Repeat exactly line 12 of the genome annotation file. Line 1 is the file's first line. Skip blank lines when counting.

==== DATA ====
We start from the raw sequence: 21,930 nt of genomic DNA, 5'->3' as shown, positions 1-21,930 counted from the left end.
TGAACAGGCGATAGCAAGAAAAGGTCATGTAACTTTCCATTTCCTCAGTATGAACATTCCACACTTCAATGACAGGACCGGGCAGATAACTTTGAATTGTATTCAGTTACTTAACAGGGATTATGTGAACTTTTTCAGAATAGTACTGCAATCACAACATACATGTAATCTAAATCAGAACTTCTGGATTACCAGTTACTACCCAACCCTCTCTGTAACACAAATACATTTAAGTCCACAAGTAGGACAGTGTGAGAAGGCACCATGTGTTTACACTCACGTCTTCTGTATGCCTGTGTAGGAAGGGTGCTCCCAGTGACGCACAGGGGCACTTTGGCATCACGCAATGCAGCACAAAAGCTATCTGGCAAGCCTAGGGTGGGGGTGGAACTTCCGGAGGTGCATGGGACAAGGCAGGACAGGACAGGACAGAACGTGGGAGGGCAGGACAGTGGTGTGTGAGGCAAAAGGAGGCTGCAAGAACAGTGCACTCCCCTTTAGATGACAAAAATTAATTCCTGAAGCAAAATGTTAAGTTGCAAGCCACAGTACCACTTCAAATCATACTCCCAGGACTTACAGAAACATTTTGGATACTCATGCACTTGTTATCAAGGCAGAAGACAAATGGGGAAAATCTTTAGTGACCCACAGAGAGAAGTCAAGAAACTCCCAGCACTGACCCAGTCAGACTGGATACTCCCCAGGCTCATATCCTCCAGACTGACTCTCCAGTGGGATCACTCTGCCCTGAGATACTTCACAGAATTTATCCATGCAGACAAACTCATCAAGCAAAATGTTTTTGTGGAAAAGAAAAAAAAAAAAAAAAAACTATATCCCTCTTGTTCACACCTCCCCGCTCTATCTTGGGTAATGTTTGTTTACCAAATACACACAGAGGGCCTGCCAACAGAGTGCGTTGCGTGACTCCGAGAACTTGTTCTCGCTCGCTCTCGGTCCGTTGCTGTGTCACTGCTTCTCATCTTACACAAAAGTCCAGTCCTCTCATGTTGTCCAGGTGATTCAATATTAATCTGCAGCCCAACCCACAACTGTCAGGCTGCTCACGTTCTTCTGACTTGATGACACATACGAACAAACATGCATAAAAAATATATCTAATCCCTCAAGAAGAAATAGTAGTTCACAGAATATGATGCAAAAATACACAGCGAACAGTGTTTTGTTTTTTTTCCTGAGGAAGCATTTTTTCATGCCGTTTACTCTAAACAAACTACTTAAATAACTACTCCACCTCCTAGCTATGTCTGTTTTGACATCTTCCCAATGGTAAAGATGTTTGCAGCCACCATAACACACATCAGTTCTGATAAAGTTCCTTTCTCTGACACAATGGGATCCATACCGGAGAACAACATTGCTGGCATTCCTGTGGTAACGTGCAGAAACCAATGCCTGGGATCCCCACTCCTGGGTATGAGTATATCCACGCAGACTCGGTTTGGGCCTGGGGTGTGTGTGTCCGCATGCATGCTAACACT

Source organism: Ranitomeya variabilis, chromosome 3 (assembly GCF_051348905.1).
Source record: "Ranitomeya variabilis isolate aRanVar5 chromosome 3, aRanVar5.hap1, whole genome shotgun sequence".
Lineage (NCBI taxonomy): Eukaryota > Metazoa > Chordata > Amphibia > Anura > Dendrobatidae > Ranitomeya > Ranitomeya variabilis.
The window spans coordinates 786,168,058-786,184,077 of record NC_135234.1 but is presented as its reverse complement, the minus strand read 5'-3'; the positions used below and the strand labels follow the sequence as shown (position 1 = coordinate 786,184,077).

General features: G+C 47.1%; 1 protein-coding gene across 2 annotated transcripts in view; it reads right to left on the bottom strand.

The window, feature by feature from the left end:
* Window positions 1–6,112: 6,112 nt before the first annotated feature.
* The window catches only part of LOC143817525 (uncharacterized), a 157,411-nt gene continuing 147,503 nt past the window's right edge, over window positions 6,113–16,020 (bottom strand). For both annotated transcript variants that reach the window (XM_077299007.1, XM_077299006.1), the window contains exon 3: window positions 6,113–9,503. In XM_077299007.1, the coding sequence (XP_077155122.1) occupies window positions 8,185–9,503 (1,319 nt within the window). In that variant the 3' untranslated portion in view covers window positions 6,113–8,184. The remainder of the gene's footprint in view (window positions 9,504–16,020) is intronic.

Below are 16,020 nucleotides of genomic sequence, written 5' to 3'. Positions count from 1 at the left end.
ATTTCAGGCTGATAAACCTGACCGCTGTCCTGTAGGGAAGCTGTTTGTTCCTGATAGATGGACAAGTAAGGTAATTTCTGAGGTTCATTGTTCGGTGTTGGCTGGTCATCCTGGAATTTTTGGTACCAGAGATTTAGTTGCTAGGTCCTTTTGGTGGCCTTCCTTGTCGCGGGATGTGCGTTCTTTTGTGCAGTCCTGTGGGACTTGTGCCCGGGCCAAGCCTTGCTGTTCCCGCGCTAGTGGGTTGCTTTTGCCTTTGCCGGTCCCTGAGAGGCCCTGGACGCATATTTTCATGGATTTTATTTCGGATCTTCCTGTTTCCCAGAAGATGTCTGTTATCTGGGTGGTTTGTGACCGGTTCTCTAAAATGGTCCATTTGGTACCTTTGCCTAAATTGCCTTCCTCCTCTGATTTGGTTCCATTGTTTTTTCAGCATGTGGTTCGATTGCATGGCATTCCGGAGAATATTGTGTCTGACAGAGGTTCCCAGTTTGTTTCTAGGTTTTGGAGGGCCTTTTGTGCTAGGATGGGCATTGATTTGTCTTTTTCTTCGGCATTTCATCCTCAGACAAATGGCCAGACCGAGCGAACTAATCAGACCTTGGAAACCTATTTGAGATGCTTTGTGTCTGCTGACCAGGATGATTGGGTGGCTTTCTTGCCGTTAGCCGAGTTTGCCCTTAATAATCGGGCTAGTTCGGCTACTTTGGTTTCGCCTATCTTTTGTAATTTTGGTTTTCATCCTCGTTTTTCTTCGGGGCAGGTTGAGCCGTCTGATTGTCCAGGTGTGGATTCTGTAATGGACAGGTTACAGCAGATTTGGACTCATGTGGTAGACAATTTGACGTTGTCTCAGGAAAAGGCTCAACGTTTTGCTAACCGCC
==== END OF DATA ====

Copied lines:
ATTTCAGGCTGATAAACCTGACCGCTGTCCTGTAGGGAAGCTGTTTGTTCCTGATAGATGGACAAGTAAGGTAATTTCTGAGGTTCATTGTTCGGTGTTGGCTGGTCATCCTGGAATTTTTGGTACCAGAGATTTAGTTGCTAGGTCCTTTTGGTGGCCTTCCTTGTCGCGGGATGTGCGTTCTTTTGTGCAGTCCTGTGGGACTTGTGCCCGGGCCAAGCCTTGCTGTTCCCGCGCTAGTGGGTTGCTTTTGCCTTTGCCGGTCCCTGAGAGGCCCTGGACGCATATTTTCATGGATTTTATTTCGGATCTTCCTGTTTCCCAGAAGATGTCTGTTATCTGGGTGGTTTGTGACCGGTTCTCTAAAATGGTCCATTTGGTACCTTTGCCTAAATTGCCTTCCTCCTCTGATTTGGTTCCATTGTTTTTTCAGCATGTGGTTCGATTGCATGGCATTCCGGAGAATATTGTGTCTGACAGAGGTTCCCAGTTTGTTTCTAGGTTTTGGAGGGCCTTTTGTGCTAGGATGGGCATTGATTTGTCTTTTTCTTCGGCATTTCATCCTCAGACAAATGGCCAGACCGAGCGAACTAATCAGACCTTGGAAACCTATTTGAGATGCTTTGTGTCTGCTGACCAGGATGATTGGGTGGCTTTCTTGCCGTTAGCCGAGTTTGCCCTTAATAATCGGGCTAGTTCGGCTACTTTGGTTTCGCCTATCTTTTGTAATTTTGGTTTTCATCCTCGTTTTTCTTCGGGGCAGGTTGAGCCGTCTGATTGTCCAGGTGTGGATTCTGTAATGGACAGGTTACAGCAGATTTGGACTCATGTGGTAGACAATTTGACGTTGTCTCAGGAAAAGGCTCAACGTTTTGCTAACCGCC